Thursday, 13 December 2012

The Republic

Plato The Republic (approx. 375BC)

In which Plato, philosopher and mathematician of Classical Greece, student of Socrates and tutor to Aristotle, author of Socratic dialogues, founder of the Athens Academy and by association - so it might be argued - western philosophy and the entire methodology of modern science, tells us:

When they are young, children should only tackle the amount of philosophic training their age can stand; while they are growing to maturity they should devote a good deal of attention to their bodies, if they are to find them a useful equipment for philosophy. When they are older and their minds begin to mature, their mental training can be intensified.

I suppose this is why it's taken me so long to get around to reading Plato, or at least to reading things which have pointed me in the general direction of reading Plato, these being in no particular order Neal Stephenson's Anathem, Andrew Hickey's Sci-Ence! Justice Leak! and Richard Flowers' aNARCHY rULES.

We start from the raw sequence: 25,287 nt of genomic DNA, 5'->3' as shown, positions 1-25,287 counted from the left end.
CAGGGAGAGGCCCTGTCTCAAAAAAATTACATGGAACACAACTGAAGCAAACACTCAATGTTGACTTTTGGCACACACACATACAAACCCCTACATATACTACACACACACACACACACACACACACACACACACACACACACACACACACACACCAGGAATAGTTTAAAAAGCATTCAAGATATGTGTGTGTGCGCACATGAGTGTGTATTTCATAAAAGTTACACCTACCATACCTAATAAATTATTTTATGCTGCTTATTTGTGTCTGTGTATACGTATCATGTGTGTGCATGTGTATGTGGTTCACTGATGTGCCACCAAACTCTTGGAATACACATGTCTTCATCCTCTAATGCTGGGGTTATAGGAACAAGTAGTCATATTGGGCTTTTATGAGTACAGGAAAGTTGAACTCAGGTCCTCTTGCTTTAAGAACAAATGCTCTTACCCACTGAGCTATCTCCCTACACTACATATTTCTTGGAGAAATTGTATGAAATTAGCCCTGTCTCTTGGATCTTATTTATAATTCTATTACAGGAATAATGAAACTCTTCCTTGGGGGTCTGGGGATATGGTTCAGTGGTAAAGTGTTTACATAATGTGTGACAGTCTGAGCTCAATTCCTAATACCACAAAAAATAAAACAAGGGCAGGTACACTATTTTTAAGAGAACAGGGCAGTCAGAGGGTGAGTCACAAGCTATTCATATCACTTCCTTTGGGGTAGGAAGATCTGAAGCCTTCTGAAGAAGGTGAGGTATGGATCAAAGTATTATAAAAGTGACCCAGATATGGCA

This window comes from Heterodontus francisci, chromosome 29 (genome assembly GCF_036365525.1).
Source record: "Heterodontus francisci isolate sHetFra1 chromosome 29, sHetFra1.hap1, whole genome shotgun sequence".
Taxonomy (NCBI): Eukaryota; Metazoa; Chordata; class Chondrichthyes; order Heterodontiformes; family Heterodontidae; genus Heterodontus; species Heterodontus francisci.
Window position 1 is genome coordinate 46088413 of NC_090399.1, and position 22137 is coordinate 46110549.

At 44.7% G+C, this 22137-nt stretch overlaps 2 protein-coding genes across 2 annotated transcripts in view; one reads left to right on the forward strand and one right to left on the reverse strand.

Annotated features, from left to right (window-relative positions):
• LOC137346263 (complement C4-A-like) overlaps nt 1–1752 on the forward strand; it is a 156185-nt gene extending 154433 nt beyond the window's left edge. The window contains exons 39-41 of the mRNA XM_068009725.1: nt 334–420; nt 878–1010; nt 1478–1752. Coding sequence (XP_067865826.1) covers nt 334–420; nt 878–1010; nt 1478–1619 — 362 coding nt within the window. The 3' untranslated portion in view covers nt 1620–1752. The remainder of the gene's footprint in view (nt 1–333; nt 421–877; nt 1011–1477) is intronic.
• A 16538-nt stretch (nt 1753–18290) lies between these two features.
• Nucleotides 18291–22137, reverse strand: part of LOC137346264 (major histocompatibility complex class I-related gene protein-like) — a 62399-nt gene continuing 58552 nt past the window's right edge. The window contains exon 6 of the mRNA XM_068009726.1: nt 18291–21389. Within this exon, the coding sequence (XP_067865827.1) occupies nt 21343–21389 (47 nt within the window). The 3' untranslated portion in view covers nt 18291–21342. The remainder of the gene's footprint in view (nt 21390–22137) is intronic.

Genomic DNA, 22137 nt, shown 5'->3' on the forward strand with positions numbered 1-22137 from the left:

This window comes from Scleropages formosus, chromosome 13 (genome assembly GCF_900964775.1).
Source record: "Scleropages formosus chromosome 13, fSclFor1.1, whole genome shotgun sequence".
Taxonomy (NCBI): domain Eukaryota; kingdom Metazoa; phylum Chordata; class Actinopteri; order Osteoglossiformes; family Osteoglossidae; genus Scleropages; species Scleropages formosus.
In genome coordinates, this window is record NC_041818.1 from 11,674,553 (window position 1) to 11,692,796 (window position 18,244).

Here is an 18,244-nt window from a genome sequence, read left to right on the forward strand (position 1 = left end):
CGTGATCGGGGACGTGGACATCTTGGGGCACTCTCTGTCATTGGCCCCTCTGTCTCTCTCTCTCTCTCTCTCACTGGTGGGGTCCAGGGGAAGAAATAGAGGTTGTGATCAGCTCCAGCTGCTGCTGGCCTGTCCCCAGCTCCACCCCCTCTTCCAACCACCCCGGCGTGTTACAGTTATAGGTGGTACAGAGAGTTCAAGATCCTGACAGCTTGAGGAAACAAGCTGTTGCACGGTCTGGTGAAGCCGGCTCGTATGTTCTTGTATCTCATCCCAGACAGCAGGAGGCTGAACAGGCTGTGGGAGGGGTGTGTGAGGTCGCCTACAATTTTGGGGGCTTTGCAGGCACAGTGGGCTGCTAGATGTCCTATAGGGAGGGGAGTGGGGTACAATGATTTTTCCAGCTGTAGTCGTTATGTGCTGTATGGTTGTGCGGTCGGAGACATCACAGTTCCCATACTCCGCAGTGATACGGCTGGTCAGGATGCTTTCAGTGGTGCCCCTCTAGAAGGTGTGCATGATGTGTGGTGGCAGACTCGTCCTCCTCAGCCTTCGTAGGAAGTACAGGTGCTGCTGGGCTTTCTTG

Additionally, having spent a great deal of time immersed in Precolombian Mexican culture, I've come across numerous aspects of Nahua theology bearing apparent comparison with Plato's theory of forms. Said theory very generally holds that each object has an immaterial essence describing its properties in relation to which the physical form is merely an imperfect manifestation. I have long been keen to further the model of Precolombian Mexican cultures as essentially civilised and progressive by some definition, or at least very different to the popular and sanguinary image that Mel Gibson chose to reiterate in his shitty film. My basic theory has it that, for the most part, Mexica and related cultures differed from those of Ancient Greece and Rome only in terms of regional detail and methods by which intellectual achievement was preserved for the benefit of generations to come. Alphabetic script was well adapted to this latter task and so we are able to look back on Greece and Rome with due reverence. On the other hand, Mixteca-Puebla pictographic script was unfortunately less suited to the preservation of philosophical rhetoric, and oral tradition could only carry so much over to the Postconquest era given the general demonisation of the Prehispanic past, a demonisation which unfortunately continues to this day.